It's been a momentous week for US developer Blizzard. On Monday the studio announced it had surpassed the eight million subscription mark for its insanely popular MMO World of Warcraft in an attempt to drum up interest in the release of what is probably the biggest game expansion ever: The Burning Crusade.

And now, after thousands queued long into the cold winter night to get their mitts on the game at midnight openings across the world, millions of Warcraft players are enjoying the new continent of Outland and embarking on the long journey to level 70.

To mark the occasion, Pro-G sat down with Jonathan LeCraft, game designer on the character class team at Blizzard, who has been working on The Burning Crusade since the World of Warcraft was released over two years ago, to get the low-down on the most anticipated expansion ever.

Pro-G: You've had a heavy involvement in The Burning Crusade. With eight million subs, how much pressure does that put on the team to satisfy the famously vocal fanbase?

Jonathan LeCraft: It puts on a lot of pressure. Sometimes we'll make a change and we have to think, "wow, this is going to affect eight million people." Sometimes it makes us think twice or three times, but in the end it doesn't really change our philosophies.

Are you one of the 8 million?

Pro-G: Are there any particular examples where you've had to think twice about a feature because of how players might react?

JL: Mainly with the big changes, like how we changed the item system. Now you have to use a rating system versus the percentage based system. We knew that was going to be a big thing, but it was necessary. Also things like the honour system, and things that we changed to make them better going forward. We have to be concerned about everybody who's used to them the way they are.

Pro-G: Was there anything left out of The Burning Crusade the team had hoped would be included?

JL: There were a few systems that we weren't able to complete that we did think were going to be good; for example the hero quest was something we wanted to put in, but we just didn't have the resources. But I can't think of anything off hand that didn't get killed pretty early that we got very far with and said no; not that we haven't done that previously, I just can't think of any Burning Crusade specifics.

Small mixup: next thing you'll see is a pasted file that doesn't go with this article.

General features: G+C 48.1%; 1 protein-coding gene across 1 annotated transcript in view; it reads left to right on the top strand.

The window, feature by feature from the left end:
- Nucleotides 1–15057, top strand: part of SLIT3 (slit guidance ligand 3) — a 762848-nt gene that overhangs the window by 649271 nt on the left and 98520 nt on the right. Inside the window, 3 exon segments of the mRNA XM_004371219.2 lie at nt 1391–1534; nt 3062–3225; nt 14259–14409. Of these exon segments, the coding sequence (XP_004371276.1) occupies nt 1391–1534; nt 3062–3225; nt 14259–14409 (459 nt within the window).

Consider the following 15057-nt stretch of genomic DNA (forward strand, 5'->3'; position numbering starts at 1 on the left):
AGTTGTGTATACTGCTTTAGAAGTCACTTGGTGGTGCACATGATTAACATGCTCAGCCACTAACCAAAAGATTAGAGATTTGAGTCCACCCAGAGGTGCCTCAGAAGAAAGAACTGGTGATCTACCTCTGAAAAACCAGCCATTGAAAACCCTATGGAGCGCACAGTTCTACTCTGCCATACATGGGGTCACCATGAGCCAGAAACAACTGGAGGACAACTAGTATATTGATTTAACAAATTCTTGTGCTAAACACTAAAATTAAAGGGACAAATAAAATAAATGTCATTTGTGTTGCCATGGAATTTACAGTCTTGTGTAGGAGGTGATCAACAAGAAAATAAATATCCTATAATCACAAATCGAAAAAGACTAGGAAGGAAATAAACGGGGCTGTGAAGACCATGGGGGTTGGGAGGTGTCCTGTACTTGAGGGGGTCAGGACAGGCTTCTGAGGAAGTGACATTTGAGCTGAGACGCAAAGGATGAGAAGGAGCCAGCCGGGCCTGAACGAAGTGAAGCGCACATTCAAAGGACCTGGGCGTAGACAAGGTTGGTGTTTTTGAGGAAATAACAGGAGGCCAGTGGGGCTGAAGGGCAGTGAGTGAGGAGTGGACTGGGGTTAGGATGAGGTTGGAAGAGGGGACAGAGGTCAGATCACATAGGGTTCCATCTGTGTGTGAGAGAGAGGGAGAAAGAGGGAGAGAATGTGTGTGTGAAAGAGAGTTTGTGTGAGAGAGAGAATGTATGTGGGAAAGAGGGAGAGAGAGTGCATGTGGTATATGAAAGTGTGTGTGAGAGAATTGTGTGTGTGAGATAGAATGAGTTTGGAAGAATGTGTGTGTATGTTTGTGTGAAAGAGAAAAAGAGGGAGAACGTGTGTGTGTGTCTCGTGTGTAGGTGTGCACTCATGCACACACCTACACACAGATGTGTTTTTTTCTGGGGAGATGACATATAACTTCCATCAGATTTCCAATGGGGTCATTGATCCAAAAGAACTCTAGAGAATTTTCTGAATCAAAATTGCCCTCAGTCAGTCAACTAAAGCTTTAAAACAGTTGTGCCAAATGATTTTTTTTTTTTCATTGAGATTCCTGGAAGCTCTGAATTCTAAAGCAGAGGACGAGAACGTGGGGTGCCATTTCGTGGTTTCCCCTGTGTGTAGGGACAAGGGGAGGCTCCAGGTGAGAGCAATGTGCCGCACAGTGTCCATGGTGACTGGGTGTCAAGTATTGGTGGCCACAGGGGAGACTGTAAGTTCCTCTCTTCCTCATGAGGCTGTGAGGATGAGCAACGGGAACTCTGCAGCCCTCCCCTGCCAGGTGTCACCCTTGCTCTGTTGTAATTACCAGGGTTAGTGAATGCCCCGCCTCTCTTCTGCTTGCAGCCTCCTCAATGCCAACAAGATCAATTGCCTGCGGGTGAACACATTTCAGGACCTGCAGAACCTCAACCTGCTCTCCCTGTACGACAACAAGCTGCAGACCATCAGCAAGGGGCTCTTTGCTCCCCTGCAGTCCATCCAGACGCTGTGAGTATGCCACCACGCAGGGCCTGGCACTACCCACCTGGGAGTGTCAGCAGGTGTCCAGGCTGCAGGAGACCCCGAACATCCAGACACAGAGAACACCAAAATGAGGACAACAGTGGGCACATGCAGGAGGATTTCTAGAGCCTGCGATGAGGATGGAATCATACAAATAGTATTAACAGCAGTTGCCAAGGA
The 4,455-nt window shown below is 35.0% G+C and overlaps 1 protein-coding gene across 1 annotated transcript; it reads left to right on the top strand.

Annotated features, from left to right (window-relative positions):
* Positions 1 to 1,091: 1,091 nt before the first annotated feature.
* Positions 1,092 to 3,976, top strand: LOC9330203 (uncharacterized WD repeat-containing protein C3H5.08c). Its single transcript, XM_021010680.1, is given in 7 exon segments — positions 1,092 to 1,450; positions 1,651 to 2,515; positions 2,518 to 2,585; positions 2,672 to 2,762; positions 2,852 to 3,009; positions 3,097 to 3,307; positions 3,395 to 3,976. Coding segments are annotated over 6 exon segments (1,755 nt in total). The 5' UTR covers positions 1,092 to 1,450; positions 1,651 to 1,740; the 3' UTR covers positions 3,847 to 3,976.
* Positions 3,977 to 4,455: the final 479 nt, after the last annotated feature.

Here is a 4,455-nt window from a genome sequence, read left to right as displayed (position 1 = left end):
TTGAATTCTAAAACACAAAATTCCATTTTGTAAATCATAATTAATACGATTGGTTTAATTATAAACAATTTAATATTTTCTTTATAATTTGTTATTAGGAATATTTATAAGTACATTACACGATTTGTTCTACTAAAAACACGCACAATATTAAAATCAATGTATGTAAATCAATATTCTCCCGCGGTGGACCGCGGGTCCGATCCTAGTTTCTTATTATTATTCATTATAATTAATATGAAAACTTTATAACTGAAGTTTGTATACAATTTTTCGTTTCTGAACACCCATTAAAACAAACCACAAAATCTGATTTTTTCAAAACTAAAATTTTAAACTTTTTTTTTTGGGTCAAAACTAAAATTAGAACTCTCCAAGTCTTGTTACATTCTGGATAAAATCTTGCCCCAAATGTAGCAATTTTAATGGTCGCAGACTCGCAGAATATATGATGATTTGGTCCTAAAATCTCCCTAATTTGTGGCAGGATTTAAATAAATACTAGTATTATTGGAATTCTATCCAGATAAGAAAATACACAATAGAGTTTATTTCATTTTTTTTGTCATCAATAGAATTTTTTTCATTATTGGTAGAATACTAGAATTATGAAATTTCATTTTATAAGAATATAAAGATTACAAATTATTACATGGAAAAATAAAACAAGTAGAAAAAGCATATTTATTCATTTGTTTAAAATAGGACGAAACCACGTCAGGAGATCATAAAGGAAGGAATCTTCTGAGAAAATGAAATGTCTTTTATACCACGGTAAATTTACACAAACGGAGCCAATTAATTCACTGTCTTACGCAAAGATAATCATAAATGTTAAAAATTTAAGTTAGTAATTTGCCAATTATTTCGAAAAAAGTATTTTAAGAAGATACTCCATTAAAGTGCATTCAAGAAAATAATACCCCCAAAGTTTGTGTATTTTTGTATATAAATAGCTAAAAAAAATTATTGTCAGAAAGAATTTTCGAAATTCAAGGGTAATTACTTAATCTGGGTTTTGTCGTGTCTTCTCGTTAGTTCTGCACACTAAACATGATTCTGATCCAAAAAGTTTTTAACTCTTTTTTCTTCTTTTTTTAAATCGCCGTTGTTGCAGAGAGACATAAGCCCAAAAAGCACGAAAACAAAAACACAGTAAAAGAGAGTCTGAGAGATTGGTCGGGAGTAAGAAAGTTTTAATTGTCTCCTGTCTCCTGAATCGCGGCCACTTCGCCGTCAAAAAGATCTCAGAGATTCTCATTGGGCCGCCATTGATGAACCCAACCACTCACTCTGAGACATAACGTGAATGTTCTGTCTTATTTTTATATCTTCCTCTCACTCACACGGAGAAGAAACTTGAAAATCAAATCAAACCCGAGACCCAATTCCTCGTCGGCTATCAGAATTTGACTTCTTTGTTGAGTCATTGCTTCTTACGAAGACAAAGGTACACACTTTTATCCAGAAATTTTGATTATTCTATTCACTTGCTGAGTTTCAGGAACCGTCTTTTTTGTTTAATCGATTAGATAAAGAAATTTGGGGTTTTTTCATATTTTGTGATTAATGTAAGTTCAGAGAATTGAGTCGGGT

Here's an example. With Hellfire Peninsula, basically the entire thing was quested and all the monsters were put down and we just ripped everything up and did it again because we weren't happy with it. And then we did that again. We got to point when we were working and we were just like, "no I don't think so." If we're not happy with something, we'll just keep iterating on it until it's good.

Pro-G: That's something Blizzard is famous for, not feeling the pressure of a release date and just saying, it will be ready when it's ready.

JL: To a degree. We don't want to ship anything until it's absolutely ready, but certainly there's a time near the end where there's still a lot of pressure. Once we've decided, we have to make sure that everything we have decided on is going to work.

Pro-G: How much of an advantage is it to be able to continue to refine the game after it has come out?

JL: It is an advantage of an MMO, in that if it's really bad or we do something that we really hate we can always change it.

How long will it take you to reach level 70?

Pro-G: There has been some criticism from high level players that TBC is trying to attract casual players, with, for example, the reduction of the 40-player raid limit and how easy it will be to get good quality items. What was the thinking behind that?

JL: All those were very conscious decisions, especially the 25-man raid limit. That was made for more than just casual appeal. We tend to be able to make better encounters for smaller groups of people just because it's a more controlled group. We can do different stuff with a smaller group.

With the better items available as quest rewards, when you first enter Hellfire (the first new area in Outland) you're going to see some of those quest items and be like "whoa where'd this come from? I can't believe this is a quest reward!" but the stuff at the end is still awesome; it'll still be worth it. You'll feel like it was worth it to go down the dungeons.

Pro-G: You don't feel there will be any hard feelings from hardcore high level raiding players who have put days upon days into getting great equipment?

JL: It depends, because when they have put in all that work some people were thinking that this is the end and whatever I get I won't ever need it again, but that all changes when we increase the level cap and that's kind of inevitable. I think dealing with that realisation will be there, but at the same time people who have raided and have tier two, they won't need new equipment until level 70, until they start doing the new dungeons. They're not going to look at the quest rewards and go, "wow, that's amazing in Hellfire," they're going to be set and definitely going to have an advantage levelling up. You will replace your gear obviously, but not until the end game.

If you've somehow managed to explore all of WoW, The Burning Crusade is the answer.

Pro-G: What is The Burning Crusade trying to achieve?

JL: More things to do really, just to expand the game. We've added a lot of content, we've got new systems, levelling up to 70. That's really been the main thing. It's just like, "hey, what can we add that's fun and cool to do and make this an even bigger world?" Changing the philosophy was only done where it was necessary.